Over in Westminster Hall, the chairman of the influential Public Accounts committee, Meg Hillier, will lead a debate on budgets for health and social care. This comes off the back of Philip Hammond's unveiling of an additional £2bn in social care funding for the 2017-2020 period, as well as last month's damning committee report which called for an urgent review of long-term funding for the system.
And MPs on the Defence select committee will hold the first of their evidence sessions for their inquiry into the future of NATO and the UK's "special relationship" with the US.
Wednesday March 14
MPs gather in the chamber from 11.30am for departmental questions to the Secretary of State for Northern Ireland, James Brokenshire. The key issue on everyone's mind will be the ongoing struggle to reach a power-sharing agreement between Sinn Fein and the DUP following recent Assembly elections, with Mr Brokenshire last week warning that the country could face another election if the parties cannot reach agreement within three weeks.
This will be followed by PMQs, which could present another opportunity for Theresa May to make an announcement on Article 50 if ratification of the Bill has been delayed by ping-pong . However, Parliamentary time has been set aside for further debate in the Commons later that afternoon, in case an agreement on amendments has not yet been reached.
The afternoon will also see the SNP MP Deidre Brock lead a Westminster Hall session on the implications of Brexit for the Scottish devolution settlement. Scottish First Minister Nicola Sturgeon has suggested a second independence referendum could be held as early as 2018, as a result of the UK Government's decision to take Britain out of the EU.
And in select committees, members of the Brexit committee will have another opportunity to grill the Secretary of State for leaving the EU, David Davis.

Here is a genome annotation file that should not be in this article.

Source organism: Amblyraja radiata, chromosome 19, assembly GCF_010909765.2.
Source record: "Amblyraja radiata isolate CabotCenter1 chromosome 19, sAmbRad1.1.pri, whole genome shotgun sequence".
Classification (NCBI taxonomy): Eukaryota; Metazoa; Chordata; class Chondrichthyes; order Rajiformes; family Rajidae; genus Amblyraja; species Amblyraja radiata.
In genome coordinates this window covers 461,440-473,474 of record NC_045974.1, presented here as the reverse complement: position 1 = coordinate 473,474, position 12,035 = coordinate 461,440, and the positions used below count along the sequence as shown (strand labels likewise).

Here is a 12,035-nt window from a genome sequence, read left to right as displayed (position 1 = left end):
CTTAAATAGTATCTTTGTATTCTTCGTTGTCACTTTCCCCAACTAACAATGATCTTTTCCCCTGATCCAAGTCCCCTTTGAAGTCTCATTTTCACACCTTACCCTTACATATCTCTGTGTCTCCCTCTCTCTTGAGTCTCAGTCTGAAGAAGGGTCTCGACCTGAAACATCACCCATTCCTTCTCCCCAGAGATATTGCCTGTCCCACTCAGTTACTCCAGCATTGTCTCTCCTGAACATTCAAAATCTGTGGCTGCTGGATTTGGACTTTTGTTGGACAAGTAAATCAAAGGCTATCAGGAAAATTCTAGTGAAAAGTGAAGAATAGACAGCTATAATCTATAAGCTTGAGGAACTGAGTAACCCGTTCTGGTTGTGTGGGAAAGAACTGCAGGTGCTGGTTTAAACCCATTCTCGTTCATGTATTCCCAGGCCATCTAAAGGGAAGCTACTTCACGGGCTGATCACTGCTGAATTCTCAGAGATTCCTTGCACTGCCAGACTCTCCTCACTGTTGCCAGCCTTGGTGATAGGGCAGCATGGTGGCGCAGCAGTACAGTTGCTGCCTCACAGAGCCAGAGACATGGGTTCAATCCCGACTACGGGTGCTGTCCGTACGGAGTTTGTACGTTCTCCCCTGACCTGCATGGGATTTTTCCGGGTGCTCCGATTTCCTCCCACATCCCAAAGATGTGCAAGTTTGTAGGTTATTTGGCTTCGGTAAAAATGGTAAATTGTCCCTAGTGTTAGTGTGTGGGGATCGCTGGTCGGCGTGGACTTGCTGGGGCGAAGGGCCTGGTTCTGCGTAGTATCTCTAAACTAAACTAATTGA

Thursday March 15
The Commons meets at the usual earlier time of 9.30am for departmental questions to the Secretary of State for Culture, Media and Sport, Karen Bradley. This could see fresh questions about the Sky takeover bid by the Murdoch-owned 21st Century Fox, and Ms Bradley's announcement that she is "minded" to intervene in the process.
This will be followed by questions to Leader of the House David Lidington, before the Don Valley MP Caroline Flint helps to lead a backbench debate on how the "big six" energy firms treat out-of-contract customers. Ms Flint and fellow MPs Patricia Gibson and John Penrose will call for "immediate action" to protect customers who find themselves on default tariffs, and to make it easier for these people to secure a better deal.
Outside the main chamber, the SNP MP Chris Stephens will lead a Wesminster Hall debate on Jobcentre Plus office closures, while over in the House of Lords peers will discuss the need to strengthen the UK’s relationship with the Commonwealth.
The week's business in the Commons will draw to a close with an adjournment debate on the ongoing conflict in Syria.
Friday March 16
Neither house is sitting today.